# How to signify repetition in a ZMV regex

batch-renameregexzsh

I'm trying to manually pull the digests off of Rails assets (don't ask). I was directed to ZMV for easy regex-based find/replace. But the normal {32} syntax for specifying an amount of repetition does not work:

$zmv -n '(**/)(*)' '$1${2//-[A-Za-z0-9]\{32\}/}'  I've tried some other formats. This, for example, works, but is too greedy (it will turn image-3.png into image.png, for example): $ zmv -n '(**/)(*)' '$1${2//-[A-Za-z0-9]##\./.}'


That double-hash syntax only showed up after a lot of Googling (I'd have expected +). But I cannot for the life of me find how to make {32} work. I tried #32#? Which appeared to work, but that's because it was reading it as (in my eyes) ?32? and that means it met anything that had a three in the digest or last character.

How do I signify character repetition in zmv?

EDIT:

Apparently it would help some to view filenames I'm trying to match? To be clear: my question is "how do I signify character repetition in zmv" not "how do I match these filenames" (a question I know the answer to in standard RegEx format). If it helps, here is my intended before and after:

directory/asset-jej4jtifne9bjkkeuwr09rewrewlur23.css
another-directory/style-748reiodlpqwerntaerwerwerexfzsdf.js.gz
directory/subdirectory/this-is-a-thing-qwertyuiopasdfghjklzxcvbnm123456.js
third-directory/should-not-match-3.css


Should become:

directory/asset.css
another-directory/style.js.gz
directory/subdirectory/this-is-a-thing.js
third-directory/should-not-match-3.css


SECOND EDIT:

Because I needed to do this yesterday, I did it the long way and (as expected) it worked. I'd still like to know how to avoid it in the future. Here's the command I ended up using (I repeated my character matcher 32 times explicitly):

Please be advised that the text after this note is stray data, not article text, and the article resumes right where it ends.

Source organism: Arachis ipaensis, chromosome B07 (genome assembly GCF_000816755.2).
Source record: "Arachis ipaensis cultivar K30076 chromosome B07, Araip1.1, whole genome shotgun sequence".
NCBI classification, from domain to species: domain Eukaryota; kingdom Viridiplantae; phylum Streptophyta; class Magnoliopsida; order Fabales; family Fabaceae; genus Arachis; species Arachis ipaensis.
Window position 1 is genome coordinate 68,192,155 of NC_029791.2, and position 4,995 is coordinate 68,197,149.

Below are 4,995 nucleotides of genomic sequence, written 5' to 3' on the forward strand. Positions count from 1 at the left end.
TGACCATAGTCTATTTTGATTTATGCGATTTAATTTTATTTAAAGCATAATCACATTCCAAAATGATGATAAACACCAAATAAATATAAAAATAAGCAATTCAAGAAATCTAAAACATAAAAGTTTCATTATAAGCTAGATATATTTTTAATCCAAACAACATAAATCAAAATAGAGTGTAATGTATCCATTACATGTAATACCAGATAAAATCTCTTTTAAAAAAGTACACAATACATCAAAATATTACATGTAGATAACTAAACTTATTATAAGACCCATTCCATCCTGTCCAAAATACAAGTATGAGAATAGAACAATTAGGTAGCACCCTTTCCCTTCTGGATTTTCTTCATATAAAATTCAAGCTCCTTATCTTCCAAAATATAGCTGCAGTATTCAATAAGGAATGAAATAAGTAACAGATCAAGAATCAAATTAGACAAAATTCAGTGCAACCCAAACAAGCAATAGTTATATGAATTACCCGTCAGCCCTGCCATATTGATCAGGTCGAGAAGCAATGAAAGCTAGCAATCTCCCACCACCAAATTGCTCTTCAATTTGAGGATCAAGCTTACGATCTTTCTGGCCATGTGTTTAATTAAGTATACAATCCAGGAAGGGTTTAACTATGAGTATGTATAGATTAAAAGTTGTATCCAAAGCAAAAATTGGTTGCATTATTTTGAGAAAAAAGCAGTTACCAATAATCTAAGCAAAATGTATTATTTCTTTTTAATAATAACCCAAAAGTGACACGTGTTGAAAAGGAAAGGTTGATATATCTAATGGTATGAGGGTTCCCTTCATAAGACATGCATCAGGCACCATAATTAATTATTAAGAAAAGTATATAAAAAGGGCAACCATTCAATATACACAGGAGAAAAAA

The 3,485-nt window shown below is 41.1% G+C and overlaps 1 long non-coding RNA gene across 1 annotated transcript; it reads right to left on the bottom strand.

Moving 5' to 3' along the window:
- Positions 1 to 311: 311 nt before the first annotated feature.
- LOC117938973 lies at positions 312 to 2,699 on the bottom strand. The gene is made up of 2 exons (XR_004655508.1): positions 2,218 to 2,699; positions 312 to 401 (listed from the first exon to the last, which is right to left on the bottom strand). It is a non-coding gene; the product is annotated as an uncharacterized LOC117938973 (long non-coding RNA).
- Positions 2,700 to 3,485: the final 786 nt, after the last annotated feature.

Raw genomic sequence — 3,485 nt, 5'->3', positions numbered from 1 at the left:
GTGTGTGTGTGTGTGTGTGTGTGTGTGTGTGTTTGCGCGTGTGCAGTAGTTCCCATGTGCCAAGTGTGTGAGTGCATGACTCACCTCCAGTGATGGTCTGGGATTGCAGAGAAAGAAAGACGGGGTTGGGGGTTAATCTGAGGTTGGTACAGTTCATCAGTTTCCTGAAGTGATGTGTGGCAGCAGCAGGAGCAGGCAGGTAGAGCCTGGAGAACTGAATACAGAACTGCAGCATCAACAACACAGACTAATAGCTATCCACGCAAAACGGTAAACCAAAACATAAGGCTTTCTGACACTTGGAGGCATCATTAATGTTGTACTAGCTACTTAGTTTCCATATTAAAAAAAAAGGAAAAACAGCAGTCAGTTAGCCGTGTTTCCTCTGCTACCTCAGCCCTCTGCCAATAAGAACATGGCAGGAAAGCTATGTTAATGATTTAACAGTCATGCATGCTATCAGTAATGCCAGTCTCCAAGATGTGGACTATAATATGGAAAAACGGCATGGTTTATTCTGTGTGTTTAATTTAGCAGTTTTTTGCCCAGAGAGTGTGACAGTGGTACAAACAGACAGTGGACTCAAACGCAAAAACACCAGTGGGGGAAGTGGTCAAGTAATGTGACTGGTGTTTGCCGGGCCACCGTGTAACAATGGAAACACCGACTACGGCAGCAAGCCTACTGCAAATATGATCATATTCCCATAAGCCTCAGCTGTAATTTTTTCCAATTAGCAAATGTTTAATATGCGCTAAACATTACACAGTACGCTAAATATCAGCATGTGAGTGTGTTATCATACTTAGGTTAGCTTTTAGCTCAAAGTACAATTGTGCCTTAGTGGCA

$zmv '(***/)(*)' '$1${2//-[A-Za-z0-9][A-Za-z0-9][A-Za-z0-9][A-Za-z0-9][A-Za-z0-9][A-Za-z0-9][A-Za-z0-9][A-Za-z0-9][A-Za-z0-9][A-Za-z0-9][A-Za-z0-9][A-Za-z0-9][A-Za-z0-9][A-Za-z0-9][A-Za-z0-9][A-Za-z0-9][A-Za-z0-9][A-Za-z0-9][A-Za-z0-9][A-Za-z0-9][A-Za-z0-9][A-Za-z0-9][A-Za-z0-9][A-Za-z0-9][A-Za-z0-9][A-Za-z0-9][A-Za-z0-9][A-Za-z0-9][A-Za-z0-9][A-Za-z0-9][A-Za-z0-9][A-Za-z0-9]/}'  THIRD EDIT: For the record, I'm using zsh on OS X. I'd imagine zmv is the same across platforms, but I couldn't say for sure. #### Best Answer Shells mostly don't provide the usual regexp syntax, but wildcard “glob” patterns. Basic shell wildcards aren't as powerful as regular expressions; for example, the regexp .* (any sequence of characters) is equivalent to the glob pattern * but the regexp a* (any sequence of a's) has no glob pattern equivalent in plain sh. See Why does my regular expression work in X but not in Y? for an overview of the main different regexp/pattern syntaxes. Zsh has zsh extended glob patterns which provides the same expressive power as regular expressions but with different syntax. These patterns are automatically enabled in zmv and in completion functions, but elsewhere in zsh they need to be enabled explicitly with setopt extended_glob (put that in your .zshrc — the only reason it isn't the default is backward compatibility with ancient versions of zsh). There is a repeat-N-times syntax, but it's a bit hidden, listed under globbing flags rather than under the list of operators. It's the c flag, which must be used alone, followed by the number of repetition (or two comma-separated numbers to give a range). zmv -n '(**/)(*)' '$1\${2//-[A-Za-z0-9](#c32)/}'